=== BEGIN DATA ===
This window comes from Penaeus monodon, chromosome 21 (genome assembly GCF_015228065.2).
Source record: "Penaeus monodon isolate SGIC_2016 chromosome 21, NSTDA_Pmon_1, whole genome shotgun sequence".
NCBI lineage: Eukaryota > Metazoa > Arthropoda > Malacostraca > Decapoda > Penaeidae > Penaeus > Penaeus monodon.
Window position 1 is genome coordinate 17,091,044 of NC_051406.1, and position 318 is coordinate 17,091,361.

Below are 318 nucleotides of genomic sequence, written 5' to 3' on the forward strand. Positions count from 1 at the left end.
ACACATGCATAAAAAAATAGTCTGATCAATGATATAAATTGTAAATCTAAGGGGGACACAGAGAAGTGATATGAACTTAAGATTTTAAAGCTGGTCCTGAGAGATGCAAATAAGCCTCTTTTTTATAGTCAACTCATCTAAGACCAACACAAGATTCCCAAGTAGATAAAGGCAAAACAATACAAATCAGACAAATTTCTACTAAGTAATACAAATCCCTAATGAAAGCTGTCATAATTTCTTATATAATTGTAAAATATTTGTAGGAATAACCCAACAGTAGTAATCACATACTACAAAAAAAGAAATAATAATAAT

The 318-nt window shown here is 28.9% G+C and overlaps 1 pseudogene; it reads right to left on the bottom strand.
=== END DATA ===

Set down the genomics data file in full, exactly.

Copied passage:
This window comes from Penaeus monodon, chromosome 21 (genome assembly GCF_015228065.2).
Source record: "Penaeus monodon isolate SGIC_2016 chromosome 21, NSTDA_Pmon_1, whole genome shotgun sequence".
NCBI lineage: Eukaryota > Metazoa > Arthropoda > Malacostraca > Decapoda > Penaeidae > Penaeus > Penaeus monodon.
Window position 1 is genome coordinate 17,091,044 of NC_051406.1, and position 318 is coordinate 17,091,361.

Below are 318 nucleotides of genomic sequence, written 5' to 3' on the forward strand. Positions count from 1 at the left end.
ACACATGCATAAAAAAATAGTCTGATCAATGATATAAATTGTAAATCTAAGGGGGACACAGAGAAGTGATATGAACTTAAGATTTTAAAGCTGGTCCTGAGAGATGCAAATAAGCCTCTTTTTTATAGTCAACTCATCTAAGACCAACACAAGATTCCCAAGTAGATAAAGGCAAAACAATACAAATCAGACAAATTTCTACTAAGTAATACAAATCCCTAATGAAAGCTGTCATAATTTCTTATATAATTGTAAAATATTTGTAGGAATAACCCAACAGTAGTAATCACATACTACAAAAAAAGAAATAATAATAAT

The 318-nt window shown here is 28.9% G+C and overlaps 1 pseudogene; it reads right to left on the bottom strand.